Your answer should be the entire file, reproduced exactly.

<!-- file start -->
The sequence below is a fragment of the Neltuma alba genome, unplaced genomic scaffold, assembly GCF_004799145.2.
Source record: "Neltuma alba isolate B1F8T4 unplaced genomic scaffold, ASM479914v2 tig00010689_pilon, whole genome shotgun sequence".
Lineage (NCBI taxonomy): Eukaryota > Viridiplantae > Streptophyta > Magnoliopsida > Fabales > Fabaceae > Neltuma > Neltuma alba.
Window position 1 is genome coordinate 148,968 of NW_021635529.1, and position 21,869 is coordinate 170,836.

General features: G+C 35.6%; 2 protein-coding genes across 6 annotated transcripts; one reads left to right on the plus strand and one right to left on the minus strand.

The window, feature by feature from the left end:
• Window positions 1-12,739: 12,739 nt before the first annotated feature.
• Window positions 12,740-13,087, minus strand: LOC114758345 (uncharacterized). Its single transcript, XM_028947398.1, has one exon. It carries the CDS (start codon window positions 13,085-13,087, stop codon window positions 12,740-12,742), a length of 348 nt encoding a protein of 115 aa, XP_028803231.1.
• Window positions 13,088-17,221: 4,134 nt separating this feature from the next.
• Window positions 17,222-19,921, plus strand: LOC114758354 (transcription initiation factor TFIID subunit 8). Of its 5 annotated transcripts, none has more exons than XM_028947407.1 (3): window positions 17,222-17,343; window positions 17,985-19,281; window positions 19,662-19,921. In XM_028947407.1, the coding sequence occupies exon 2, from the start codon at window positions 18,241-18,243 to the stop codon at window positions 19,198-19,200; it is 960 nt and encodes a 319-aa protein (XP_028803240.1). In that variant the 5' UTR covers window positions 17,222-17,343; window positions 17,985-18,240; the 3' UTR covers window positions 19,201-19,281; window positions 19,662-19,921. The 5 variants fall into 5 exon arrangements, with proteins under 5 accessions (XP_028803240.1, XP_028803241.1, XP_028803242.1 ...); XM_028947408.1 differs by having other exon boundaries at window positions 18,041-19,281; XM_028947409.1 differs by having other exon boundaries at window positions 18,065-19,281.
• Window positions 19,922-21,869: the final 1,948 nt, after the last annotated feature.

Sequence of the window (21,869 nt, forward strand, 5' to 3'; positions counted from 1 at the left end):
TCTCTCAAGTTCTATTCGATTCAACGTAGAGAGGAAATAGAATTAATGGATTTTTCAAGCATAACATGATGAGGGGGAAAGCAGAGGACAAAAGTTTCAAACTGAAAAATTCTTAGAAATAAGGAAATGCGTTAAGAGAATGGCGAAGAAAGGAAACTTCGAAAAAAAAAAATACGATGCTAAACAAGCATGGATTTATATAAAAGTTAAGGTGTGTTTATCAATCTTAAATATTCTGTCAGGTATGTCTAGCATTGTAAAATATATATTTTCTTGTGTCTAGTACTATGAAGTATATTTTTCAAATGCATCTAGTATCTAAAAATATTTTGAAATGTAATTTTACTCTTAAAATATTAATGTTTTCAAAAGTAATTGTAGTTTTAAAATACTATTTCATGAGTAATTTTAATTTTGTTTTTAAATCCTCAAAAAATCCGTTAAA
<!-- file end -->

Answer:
The sequence below is a fragment of the Neltuma alba genome, unplaced genomic scaffold, assembly GCF_004799145.2.
Source record: "Neltuma alba isolate B1F8T4 unplaced genomic scaffold, ASM479914v2 tig00010689_pilon, whole genome shotgun sequence".
Lineage (NCBI taxonomy): Eukaryota > Viridiplantae > Streptophyta > Magnoliopsida > Fabales > Fabaceae > Neltuma > Neltuma alba.
Window position 1 is genome coordinate 148,968 of NW_021635529.1, and position 21,869 is coordinate 170,836.

General features: G+C 35.6%; 2 protein-coding genes across 6 annotated transcripts; one reads left to right on the plus strand and one right to left on the minus strand.

The window, feature by feature from the left end:
• Window positions 1-12,739: 12,739 nt before the first annotated feature.
• Window positions 12,740-13,087, minus strand: LOC114758345 (uncharacterized). Its single transcript, XM_028947398.1, has one exon. It carries the CDS (start codon window positions 13,085-13,087, stop codon window positions 12,740-12,742), a length of 348 nt encoding a protein of 115 aa, XP_028803231.1.
• Window positions 13,088-17,221: 4,134 nt separating this feature from the next.
• Window positions 17,222-19,921, plus strand: LOC114758354 (transcription initiation factor TFIID subunit 8). Of its 5 annotated transcripts, none has more exons than XM_028947407.1 (3): window positions 17,222-17,343; window positions 17,985-19,281; window positions 19,662-19,921. In XM_028947407.1, the coding sequence occupies exon 2, from the start codon at window positions 18,241-18,243 to the stop codon at window positions 19,198-19,200; it is 960 nt and encodes a 319-aa protein (XP_028803240.1). In that variant the 5' UTR covers window positions 17,222-17,343; window positions 17,985-18,240; the 3' UTR covers window positions 19,201-19,281; window positions 19,662-19,921. The 5 variants fall into 5 exon arrangements, with proteins under 5 accessions (XP_028803240.1, XP_028803241.1, XP_028803242.1 ...); XM_028947408.1 differs by having other exon boundaries at window positions 18,041-19,281; XM_028947409.1 differs by having other exon boundaries at window positions 18,065-19,281.
• Window positions 19,922-21,869: the final 1,948 nt, after the last annotated feature.

Sequence of the window (21,869 nt, forward strand, 5' to 3'; positions counted from 1 at the left end):
TCTCTCAAGTTCTATTCGATTCAACGTAGAGAGGAAATAGAATTAATGGATTTTTCAAGCATAACATGATGAGGGGGAAAGCAGAGGACAAAAGTTTCAAACTGAAAAATTCTTAGAAATAAGGAAATGCGTTAAGAGAATGGCGAAGAAAGGAAACTTCGAAAAAAAAAAATACGATGCTAAACAAGCATGGATTTATATAAAAGTTAAGGTGTGTTTATCAATCTTAAATATTCTGTCAGGTATGTCTAGCATTGTAAAATATATATTTTCTTGTGTCTAGTACTATGAAGTATATTTTTCAAATGCATCTAGTATCTAAAAATATTTTGAAATGTAATTTTACTCTTAAAATATTAATGTTTTCAAAAGTAATTGTAGTTTTAAAATACTATTTCATGAGTAATTTTAATTTTGTTTTTAAATCCTCAAAAAATCCGTTAAA